No refunds for passengers with ‘illegal’ Covid flights as Government scraps plans

Ministers are said to have abandoned proposed plans to give the Civil Aviation Authority (CAA) more power to enforce refunds. Passengers who have argued they are owed a refund are set to be disappointed.

Normally when a customer books a flight that is then cancelled, they are due their money back.

However, during Covid many of the flights were not cancelled by the airline, but instead became ‘illegal’ under UK pandemic laws.

This meant passengers were not automatically entitled to a refund, as the airline had not cancelled the flights.

The legal loophole led some MPs to argue for more enforcement powers against airlines to protect customers’ money.

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In April of this year, the Department for Transport promised to give the airlines watchdog extra powers to “build consumer confidence and develop trust in booking travel”.

The proposed plans were intended to put more measures in place to protect customers’ money in the event of a cancelled booking.

However aviation minister Robert Courts has said the plans for extra powers will not now be going ahead.

He said in Parliament: “Due to the significant impact that the Covid 19 crisis has had on both our aviation industry and the CAA, we do not consider it appropriate at this time to review the statutory duties of the CAA overall.


“However, we will consider changes to the CAA’s powers and duties where necessary.”

British Airways was among the airlines that refused to give customers a refund for the ‘illegal’ flights.

It said in a statement: “Where a customer’s flight is cancelled we always contact them to offer options including a full refund.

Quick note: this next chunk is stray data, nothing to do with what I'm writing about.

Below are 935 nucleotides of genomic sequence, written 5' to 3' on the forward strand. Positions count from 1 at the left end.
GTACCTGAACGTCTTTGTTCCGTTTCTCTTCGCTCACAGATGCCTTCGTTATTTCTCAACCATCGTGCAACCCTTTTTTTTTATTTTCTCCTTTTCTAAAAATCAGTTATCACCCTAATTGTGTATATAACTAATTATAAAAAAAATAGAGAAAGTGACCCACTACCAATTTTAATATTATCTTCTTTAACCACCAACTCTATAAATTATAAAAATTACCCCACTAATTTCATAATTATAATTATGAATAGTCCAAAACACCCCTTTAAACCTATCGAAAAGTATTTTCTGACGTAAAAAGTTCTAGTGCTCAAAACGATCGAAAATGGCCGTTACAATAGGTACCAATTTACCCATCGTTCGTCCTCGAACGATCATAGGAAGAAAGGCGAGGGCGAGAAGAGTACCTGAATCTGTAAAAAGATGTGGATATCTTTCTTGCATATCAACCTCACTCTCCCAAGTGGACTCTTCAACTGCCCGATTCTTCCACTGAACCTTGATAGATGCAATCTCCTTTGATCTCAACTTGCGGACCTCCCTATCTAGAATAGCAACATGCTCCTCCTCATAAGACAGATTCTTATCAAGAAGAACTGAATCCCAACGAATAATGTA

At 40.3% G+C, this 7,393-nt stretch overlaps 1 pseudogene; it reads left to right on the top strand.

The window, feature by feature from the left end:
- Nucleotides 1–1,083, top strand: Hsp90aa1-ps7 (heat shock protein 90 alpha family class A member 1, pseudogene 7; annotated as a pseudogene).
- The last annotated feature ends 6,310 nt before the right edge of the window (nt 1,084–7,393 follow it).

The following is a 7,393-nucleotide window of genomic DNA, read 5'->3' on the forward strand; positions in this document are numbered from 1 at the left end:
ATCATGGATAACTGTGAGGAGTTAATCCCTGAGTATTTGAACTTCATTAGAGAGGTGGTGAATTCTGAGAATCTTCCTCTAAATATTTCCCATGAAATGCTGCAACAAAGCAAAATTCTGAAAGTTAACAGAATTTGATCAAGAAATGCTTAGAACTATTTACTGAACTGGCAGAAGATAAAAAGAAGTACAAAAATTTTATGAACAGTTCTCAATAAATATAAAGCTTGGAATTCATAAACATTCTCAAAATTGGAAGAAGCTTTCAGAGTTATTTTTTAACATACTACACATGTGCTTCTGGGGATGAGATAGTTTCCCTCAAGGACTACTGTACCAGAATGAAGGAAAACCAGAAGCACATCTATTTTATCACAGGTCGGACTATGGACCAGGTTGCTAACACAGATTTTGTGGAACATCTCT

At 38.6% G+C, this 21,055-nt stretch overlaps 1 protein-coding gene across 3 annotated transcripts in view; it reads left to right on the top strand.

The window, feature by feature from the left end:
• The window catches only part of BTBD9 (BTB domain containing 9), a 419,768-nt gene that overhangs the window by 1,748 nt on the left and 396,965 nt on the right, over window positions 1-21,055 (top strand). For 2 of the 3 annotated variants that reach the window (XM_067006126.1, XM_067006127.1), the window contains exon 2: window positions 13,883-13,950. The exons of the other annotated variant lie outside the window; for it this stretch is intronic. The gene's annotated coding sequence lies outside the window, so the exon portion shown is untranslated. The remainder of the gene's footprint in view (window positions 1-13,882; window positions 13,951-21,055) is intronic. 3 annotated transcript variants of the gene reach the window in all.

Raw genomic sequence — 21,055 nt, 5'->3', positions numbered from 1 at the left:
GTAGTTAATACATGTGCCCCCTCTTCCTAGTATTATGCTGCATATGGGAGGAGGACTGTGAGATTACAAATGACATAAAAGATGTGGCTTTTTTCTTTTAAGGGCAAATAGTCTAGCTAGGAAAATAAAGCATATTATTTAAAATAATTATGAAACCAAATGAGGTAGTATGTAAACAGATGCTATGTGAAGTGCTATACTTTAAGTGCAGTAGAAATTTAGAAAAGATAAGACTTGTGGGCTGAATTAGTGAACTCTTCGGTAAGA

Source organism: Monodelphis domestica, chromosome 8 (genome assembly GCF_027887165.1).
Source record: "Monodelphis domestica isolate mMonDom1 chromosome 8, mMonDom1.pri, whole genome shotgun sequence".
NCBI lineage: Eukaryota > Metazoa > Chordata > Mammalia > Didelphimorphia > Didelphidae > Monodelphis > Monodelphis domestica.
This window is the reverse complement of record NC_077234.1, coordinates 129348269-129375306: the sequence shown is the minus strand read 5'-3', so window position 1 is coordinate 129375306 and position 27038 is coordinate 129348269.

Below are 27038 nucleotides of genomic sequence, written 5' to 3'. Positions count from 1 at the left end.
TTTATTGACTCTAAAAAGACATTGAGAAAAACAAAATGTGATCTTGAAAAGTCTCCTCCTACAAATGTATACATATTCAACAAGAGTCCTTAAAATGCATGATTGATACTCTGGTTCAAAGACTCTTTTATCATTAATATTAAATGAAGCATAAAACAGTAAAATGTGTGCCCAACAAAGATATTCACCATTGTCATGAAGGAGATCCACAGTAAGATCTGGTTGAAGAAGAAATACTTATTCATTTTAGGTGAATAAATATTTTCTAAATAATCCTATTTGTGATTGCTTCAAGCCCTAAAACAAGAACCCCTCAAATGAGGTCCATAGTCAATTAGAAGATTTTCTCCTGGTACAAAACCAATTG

“Customers who are unable to travel, or choose not to, can continue to change their flights or request a voucher for future use as part of our Book with Confidence policy, which has been available since the start of the pandemic.”

Ryanair also refused to give customers their money back for ‘illegal’ flights during the pandemic.

Rory Boland, travel editor of Which? Magazine told The Times: “It’s unacceptable that the Government is suggesting it could backtrack on or delay its plans for reform of the CAA’s powers.

“The pandemic saw millions of pounds in refunds for cancelled flights illegally denied- proving beyond any doubt that the regulator doesn’t have the powers it needs to effectively hold airlines to account for brazen law-breaking.

“It should move quickly to carry out a review, to give reassurance to passengers that they will soon have a regulator with the powers it needs to stand up for their rights.”

Many customers are likely to be disappointed by the decision as they will no longer receive refunds from ‘illegal’ flights.

The rules are particularly frustrating for customers who do not want to reschedule their flight and just need the money back.

The CAA could launch legal action against airlines refusing to pay out but the case would likely take years.

Travel restrictions in the UK have been steadily lifted in the last few weeks with pre-departure tests due to be scrapped on October 4.

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